Looking for the best SEO plugin for your WordPress site? The Yoast SEO plugin is regarded as one of the best out there – certainly it’s the most popular. Let’s take a look at what makes it so many digital marketers and website owners tool of choice when it comes to on page optimisation for your blog.
First let’s look at the problem that Yoast SEO solves – on page optimisation. Actually the plugin does a whole lot more than just on page SEO, but why is it necessary to have such functionality at all?
Search engines love WordPress already. It ticks all the boxes for the average Google bot – so why does it need improving at all?
It’s being able to control the various automatically generated metas and titles, plus the assistance with optimising content creation makes the plugin necessary. It gives you the capacity to change all elements en masse or individually, and gives optimisation feedback on the fly.
Whats so special about that – well it’s all to do with competition, and gaining the edge. By placing keywords in the optimum position the plugin can make that miniscule difference that might mean the difference between position 1 and position 2 in Google’s search engine results pages (SERPS).
You can tweak and adjust the titles and metas of your site – either universally for categories and archives, and individually for posts and pages.
Here’s a quick list of some of the features:
The ability to set categories and archives to no-index, plus pages that might have thin content or you just might not want to be indexed, is very useful to prevent duplicate content issues when blog feeds show and excerpt from the post.
Custom meta descriptions can make sure you have keywords and derivatives in the SERPS pages and allow you to make you listing more enticing than simply having the first 150 odd characters from the post. I always like to get a call to action, such as “Call now…” and the phone number. Same goes with titles, it’s useful to tweak them to include keywords and you can apply some universal automatic settings as well, even to the point of choosing which separator you want!
Yoast SEO helps you write your pages and posts by giving you an on-the-fly grading with a simple traffic light system. It will let you know if you have included the keywords too many or too few times, whether you have remembered to include the keywords in the titles, metas, page name and image alt tags. It also gives a readability score which is as annoying as it is useful, especially for someone like me who likes to write like I talk and I do tend to construct long, if terribly witty, sentences with lots of humorous asides. I call it the ‘No fun’ test, as it tends to drain the humour out of my writing – maybe I need to learn to be witty and to the point at the same time.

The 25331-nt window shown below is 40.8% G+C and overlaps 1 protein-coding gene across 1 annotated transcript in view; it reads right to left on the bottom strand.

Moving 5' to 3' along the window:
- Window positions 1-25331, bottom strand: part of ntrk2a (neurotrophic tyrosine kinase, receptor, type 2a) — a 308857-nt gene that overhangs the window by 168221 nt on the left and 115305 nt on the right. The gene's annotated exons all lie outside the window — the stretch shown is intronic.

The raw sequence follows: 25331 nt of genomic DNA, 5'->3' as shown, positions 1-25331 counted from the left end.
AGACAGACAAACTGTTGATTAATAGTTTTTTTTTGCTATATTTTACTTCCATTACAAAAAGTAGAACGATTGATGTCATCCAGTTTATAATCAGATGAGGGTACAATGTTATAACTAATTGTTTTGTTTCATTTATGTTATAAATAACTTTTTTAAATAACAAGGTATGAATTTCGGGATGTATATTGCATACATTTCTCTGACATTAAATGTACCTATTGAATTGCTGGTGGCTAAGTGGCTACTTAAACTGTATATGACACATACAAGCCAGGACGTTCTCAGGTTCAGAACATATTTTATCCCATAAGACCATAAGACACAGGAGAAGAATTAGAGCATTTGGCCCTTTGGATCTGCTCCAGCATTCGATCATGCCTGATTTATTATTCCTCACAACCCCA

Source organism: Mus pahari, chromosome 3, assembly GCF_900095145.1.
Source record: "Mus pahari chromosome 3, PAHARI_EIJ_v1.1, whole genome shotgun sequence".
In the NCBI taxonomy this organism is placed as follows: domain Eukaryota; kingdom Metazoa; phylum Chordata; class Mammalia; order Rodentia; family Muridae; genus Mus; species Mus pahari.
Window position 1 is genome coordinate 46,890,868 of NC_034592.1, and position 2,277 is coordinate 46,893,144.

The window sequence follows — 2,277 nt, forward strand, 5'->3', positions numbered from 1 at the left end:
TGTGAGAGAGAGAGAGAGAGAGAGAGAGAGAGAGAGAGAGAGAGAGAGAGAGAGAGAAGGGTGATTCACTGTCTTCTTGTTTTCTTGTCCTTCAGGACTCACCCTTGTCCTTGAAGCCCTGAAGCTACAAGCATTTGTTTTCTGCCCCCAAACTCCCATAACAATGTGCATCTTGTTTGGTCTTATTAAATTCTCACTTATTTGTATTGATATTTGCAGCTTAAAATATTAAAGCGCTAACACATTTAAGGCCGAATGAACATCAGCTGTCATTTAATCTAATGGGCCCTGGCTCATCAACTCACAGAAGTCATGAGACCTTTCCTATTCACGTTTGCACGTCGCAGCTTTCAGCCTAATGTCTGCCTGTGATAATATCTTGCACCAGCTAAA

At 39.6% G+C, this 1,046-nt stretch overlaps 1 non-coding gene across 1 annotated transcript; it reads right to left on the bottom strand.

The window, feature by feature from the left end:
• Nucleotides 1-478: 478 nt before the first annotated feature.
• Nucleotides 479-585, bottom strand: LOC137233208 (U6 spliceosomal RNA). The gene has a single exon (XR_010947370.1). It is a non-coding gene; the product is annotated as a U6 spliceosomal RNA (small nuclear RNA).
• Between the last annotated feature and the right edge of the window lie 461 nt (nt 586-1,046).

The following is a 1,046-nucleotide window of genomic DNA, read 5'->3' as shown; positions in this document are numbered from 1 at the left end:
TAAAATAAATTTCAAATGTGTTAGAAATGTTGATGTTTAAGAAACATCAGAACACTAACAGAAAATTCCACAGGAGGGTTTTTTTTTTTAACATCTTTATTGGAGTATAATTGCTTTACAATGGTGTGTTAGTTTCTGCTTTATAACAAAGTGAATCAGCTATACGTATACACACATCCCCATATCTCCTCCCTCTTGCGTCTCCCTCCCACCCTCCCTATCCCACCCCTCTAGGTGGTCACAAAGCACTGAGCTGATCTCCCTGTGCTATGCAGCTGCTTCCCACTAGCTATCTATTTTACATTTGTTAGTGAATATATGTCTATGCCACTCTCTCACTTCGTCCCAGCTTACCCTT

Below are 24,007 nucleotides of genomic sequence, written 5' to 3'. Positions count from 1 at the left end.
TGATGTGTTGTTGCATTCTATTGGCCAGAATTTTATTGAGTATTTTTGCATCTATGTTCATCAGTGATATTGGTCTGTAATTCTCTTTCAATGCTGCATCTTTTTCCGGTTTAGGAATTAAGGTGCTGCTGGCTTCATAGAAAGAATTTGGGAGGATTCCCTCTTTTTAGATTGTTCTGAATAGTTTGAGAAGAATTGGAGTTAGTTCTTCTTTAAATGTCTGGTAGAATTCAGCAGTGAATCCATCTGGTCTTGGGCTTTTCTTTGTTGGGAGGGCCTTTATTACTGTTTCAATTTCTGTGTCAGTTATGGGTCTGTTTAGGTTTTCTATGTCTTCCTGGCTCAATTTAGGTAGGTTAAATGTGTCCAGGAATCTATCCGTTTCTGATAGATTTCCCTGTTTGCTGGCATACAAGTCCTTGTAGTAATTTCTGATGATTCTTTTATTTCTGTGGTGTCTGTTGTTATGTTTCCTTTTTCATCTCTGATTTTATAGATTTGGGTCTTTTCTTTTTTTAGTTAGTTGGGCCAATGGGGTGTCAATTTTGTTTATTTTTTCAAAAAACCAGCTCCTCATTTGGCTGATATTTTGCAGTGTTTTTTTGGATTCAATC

The Yoast plugin will create XML sitemaps for you so you can submit them to search engines. Once created they automatically update. Sitemaps help search engines with indexing your site, so you really want to help them with this by creating and submitting sitemaps. You can read more on sitemaps here.
There’s lots of other useful things in Yoast that can help with making your site more Googlebot friendly, such as adding metadata for Google Knowledge Graph. You can also write different descriptions for posts and pages for social posting, and have a different featured image if you like.
There is extensive documentation on how to set up Yoast and what it all means, not least of which on the Yoast website itself. They have taken a great deal of care to cover all the bases in their knowledgebase. You can access the information here. Yoast also provide support, starting from $69 per year, but as the knowledgebase is so extensive I’ve never even considered taking out a subscription. I’ve provided you with a handy quick setup guide to help you get up and running with Yoast SEO plugin quickly, courtesy of my good friend Guy Tomlinson over at SEO-Copilot.
Well, yes and no. I install it on all my clients site and it does a brilliant job, reliable and no complaints. However, on my own personal sites (like here) I like Squirrly SEO Plugin. It does with everything that Yoast does, with some extras on top. It has a basic keyword research tool, helps with sitewide seo, even allows you to update your favicon. The pro version provides a range of images that you can import into your posts, and even add snippets of quotes from other pages and blog posts as supporting items and hands outbound links.
So its an either or situation, but the fact that Yoast SEO has much more support and documentation, and will be around for ever, then it makes sense to use the biggest player on the block for client’s sites, and you might have to pass them on to other SEO providers at some point (hopefully not!). But for my sites, I like Squirrly with the time saving bells and whistles. Your call.
Click here to download the Yoast SEO Plugin for your self.